Wednesday, November 12, 2014



   If it's there's one thing Hammer's QUATERMASS AND THE PIT (U.S. title FIVE MILLION YEARS TO EARTH) cannot be criticized for it would be for a lack of plot elements. Packed into its 97 minute running time is martin invasion, devil worship, ESP, Gothic horror and even some Chariots of the Gods like UFO conspiracies. As with Hammer's previous two Quatermass titles (THE QUATERMASS XPERIMENT from 1955 and 1957's QUATERMASS 2) it was based on an earlier BBC serial. If QUATERMASS AND THE PIT does have a fault its perhaps that its sometimes lofty plot goals overtake its budget, but this is more then balanced by a solid leading cast, those typically wonderful Hammers faces in the secondary roles and a refreshing lack of romantic nonsense to gum up the works. It's interesting to see how as in most movies of this ilk, its left up to science to come to the rescue (with the thick headed non-believing  military and clueless bureaucrats just getting in way) but here science also has to look back to ancient history, pagan rituals and devil worship to save the day.

   While working on a new subway extension for the London Underground workers find remains of a herewith unknown prehistoric man which necessitates the arrival of Dr. Roney (James Donald from THE GREAT ESCAPE) and his assistant Barbara Judd (the very beautiful Barbara Shelley from DRACULA PRINCE OF DARKNESS). Further exploration uncovers a mysterious space ship/missile which brings in the military in the form of dis-believing Col. Breen (Julian Glover from INDIANA JONES AND THE LAST CRUSADE) and his more open minded colleague Dr. Quatermass (Andrew Kier also from  DRACULA PRINCE OF DARKNESS) who quickly forms a bond and working relationship with Roney. Eventually strange locust like creatures are found in the spacecraft which seem to be to be tied into the prehistoric men with sidetracks into the above mentioned devil worship & possession, ESP, ghostly apparitions, martian invasions and a climatic (partial) destruction of modern day London. To the scripts credit (by Nigel Kneale) it does an admirable job of keeping everything sorted out and throws so many things into the plot (all the while being explained with such earnest conviction by the leads) that you can help but get caught up in the dizzily fast paced plot and totally ignore whatever holes there might be.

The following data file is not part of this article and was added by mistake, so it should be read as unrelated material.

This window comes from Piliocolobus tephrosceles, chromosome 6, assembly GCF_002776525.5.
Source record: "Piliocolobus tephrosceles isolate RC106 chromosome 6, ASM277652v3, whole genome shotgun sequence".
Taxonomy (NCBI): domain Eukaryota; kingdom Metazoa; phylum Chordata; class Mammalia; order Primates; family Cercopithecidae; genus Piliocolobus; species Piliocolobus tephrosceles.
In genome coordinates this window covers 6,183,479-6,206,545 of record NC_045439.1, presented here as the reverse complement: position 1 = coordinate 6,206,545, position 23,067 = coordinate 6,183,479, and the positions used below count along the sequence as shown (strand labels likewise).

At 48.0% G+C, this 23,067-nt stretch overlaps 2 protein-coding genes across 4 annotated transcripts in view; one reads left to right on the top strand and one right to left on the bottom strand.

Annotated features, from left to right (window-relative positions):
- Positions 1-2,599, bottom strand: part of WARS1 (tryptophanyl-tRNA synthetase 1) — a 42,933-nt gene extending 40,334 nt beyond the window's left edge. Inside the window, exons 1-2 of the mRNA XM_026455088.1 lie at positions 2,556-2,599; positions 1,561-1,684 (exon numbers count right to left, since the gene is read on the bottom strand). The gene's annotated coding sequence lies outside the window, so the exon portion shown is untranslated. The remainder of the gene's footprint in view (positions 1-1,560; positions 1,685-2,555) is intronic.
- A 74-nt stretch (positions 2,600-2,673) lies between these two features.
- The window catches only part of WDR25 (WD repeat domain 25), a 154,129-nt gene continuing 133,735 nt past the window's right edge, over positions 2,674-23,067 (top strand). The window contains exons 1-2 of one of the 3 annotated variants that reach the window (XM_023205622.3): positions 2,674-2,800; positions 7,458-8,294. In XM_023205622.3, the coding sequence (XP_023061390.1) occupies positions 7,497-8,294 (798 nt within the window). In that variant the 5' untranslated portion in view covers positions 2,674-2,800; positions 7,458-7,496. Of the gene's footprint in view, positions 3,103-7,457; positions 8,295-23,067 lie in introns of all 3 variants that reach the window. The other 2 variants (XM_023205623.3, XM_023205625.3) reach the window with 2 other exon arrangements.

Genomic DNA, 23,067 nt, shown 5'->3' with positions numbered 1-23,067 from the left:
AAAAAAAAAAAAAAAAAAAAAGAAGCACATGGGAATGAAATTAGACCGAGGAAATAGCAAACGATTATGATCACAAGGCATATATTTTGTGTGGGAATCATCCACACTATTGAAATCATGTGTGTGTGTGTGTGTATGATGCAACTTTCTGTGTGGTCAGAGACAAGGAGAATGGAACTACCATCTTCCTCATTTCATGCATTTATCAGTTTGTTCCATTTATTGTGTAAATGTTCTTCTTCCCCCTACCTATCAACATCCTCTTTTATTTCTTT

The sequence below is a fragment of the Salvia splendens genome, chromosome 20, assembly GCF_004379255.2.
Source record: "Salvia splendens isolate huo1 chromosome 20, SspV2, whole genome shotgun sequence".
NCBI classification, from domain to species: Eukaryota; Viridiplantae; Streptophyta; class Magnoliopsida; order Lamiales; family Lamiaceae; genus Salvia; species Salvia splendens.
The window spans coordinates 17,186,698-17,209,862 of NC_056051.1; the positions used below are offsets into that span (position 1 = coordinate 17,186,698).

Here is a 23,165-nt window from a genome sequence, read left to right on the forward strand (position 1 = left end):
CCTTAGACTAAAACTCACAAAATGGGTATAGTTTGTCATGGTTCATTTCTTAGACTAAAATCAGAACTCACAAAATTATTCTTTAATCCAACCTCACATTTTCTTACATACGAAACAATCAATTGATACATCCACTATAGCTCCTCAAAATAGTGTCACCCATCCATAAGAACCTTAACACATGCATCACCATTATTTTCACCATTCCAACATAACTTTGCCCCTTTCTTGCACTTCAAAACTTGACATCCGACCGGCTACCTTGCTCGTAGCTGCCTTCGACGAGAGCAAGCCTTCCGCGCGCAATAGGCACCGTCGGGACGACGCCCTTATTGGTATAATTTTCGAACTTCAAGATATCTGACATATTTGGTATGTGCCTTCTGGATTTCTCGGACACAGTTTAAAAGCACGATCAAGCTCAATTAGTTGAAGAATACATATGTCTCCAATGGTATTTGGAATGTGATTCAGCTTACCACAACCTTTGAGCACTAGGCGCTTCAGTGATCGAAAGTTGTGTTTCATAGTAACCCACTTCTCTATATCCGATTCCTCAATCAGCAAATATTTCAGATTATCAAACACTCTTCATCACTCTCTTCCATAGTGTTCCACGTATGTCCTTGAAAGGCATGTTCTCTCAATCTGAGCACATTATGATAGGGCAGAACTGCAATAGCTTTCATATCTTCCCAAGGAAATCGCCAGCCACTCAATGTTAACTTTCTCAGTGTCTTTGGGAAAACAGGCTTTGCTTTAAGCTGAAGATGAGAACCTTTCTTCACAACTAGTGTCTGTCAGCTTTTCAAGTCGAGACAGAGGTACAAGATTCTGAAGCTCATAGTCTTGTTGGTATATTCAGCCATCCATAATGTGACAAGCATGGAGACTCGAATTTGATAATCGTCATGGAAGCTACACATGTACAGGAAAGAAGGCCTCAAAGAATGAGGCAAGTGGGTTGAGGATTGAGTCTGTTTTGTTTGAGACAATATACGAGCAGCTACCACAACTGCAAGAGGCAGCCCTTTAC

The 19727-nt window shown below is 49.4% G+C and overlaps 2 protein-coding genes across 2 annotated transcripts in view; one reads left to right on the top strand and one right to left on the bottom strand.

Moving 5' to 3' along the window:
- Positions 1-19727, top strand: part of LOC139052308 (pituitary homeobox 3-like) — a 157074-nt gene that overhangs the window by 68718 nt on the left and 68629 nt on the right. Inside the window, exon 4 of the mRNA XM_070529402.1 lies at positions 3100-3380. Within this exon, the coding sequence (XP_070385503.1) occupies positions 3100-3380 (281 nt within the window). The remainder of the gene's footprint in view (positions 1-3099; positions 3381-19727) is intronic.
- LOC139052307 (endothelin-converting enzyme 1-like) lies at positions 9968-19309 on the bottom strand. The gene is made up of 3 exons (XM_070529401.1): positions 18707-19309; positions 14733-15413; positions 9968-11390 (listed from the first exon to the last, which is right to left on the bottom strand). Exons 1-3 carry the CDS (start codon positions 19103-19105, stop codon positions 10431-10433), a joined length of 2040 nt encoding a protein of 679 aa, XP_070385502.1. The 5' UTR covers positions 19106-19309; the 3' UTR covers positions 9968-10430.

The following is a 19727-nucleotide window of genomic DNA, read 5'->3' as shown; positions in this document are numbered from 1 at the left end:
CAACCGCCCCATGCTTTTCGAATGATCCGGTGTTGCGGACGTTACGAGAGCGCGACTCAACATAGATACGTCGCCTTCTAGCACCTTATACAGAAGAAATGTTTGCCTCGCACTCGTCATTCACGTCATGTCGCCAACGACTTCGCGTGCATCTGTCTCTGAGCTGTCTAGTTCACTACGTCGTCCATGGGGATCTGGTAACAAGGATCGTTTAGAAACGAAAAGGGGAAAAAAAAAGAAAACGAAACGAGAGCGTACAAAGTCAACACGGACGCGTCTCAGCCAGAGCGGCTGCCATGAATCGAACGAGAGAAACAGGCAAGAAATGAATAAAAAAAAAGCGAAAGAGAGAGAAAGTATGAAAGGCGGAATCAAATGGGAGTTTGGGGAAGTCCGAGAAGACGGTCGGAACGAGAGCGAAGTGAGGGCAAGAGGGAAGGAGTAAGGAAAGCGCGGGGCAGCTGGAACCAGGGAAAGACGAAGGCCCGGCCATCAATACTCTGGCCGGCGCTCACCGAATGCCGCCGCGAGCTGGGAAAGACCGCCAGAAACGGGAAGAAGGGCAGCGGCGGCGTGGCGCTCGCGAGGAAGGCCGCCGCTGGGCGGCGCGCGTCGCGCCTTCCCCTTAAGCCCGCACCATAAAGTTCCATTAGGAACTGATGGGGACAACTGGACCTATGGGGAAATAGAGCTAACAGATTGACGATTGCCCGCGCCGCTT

Quatermass as portrayed here by Keir is a much more sympathetic character then Brian Donlevy from the previous two films. In QUATERMASS AND THE PIT Kier forms an almost instant working relationship with more opened minded and inquisitive James Donald and Barbara Shelley characters. In an early introductory scene involving proposed bases on the moon, Quatermass in keeping with the spirit of the times speaks of peace "and leaving our vices behind" while the military represented by his nemesis - Julian Glover's Col. Breen (who foresees the moon bases as missile platforms) refers to his notions as "naive". Though perhaps we're given some hints early in the picture to a developing romance between Barbara and Quatermass this is wisely not perused (not to mention one would wonder when the script would find time for this anyways).
    The cast are all excellent with the above mentioned comradely between Keir and Donald and Barbara Shelly does her best with a somewhat under written role (although she does play a big part in the final act of the plot). Most often lumped in the "Hammer Glamour" category Shelley, although very beautiful always seemed to bring something a bit more substantial to her roles. Her transformation from upright and stiff upper crust English wife to sexually charged seductive female vampire in DRACULA PRINCE OF DARKNESS is amazing as is her work in 1966's RASPUTIN :THE MAD MONK as the tragic Sonia and in THE GORGON from 1964. In addition there's British character actor Duncan Lamont in a great little role ("Are you insured...I'm insured...It's a good thing to be insured...At least it cheers you up...").


    Directed by Roy Ward Baker the film does a nifty job of taking science fiction themes and working in Hammer Gothic horror with references to gargoyles, pentagrams & apparitions appearing in the plot and its fascinating to see how the movie blends in references to ancient legends & witchcraft. The dialogue has some wonderfully creepy asides including an exchange between Keir and Shelley in regards to street where the subway extension is located and its long ago name change from Hob to Hobbs with Shelley remarking "Hob use to be a sort of name for the Devil..." and the repeated phrase in describing an apparition "the figure was a hideous dwarf..". The film's sometimes overly ambitious plot does go above and beyond the special effects budget at certain points in particular the plaster and crepe paper aliens and the destructive climax (although the shot of James Donald riding the huge crane into the gigantic spectre demon head is not soon forgotten). The region 2 blu-ray is absolutely beautiful looking with the luminous purples of the interior of the alien spacecraft and the eye popping green of the alien locusts (and anytime you can get Barbara Shelley in HD, its a good thing).


  1. This movie aired on one of my Creature Feature shows somewhere way back there. It didn't hold my interest at that young age though - and I ended up staging the next battle with my GI Joes or something. Consequently, I missed most of the movie. I think I'd appreciate it much more now - so I'll add it to my ever-growing "To See" list! Thanks, Dick!

    1. It's one that I think really grows in stature as years go by.

  2. Exceptional write-up for what sounds like an exceptional film. Love the bug things, especially the purple and green screen cap. I will as well add it to my "To See" list.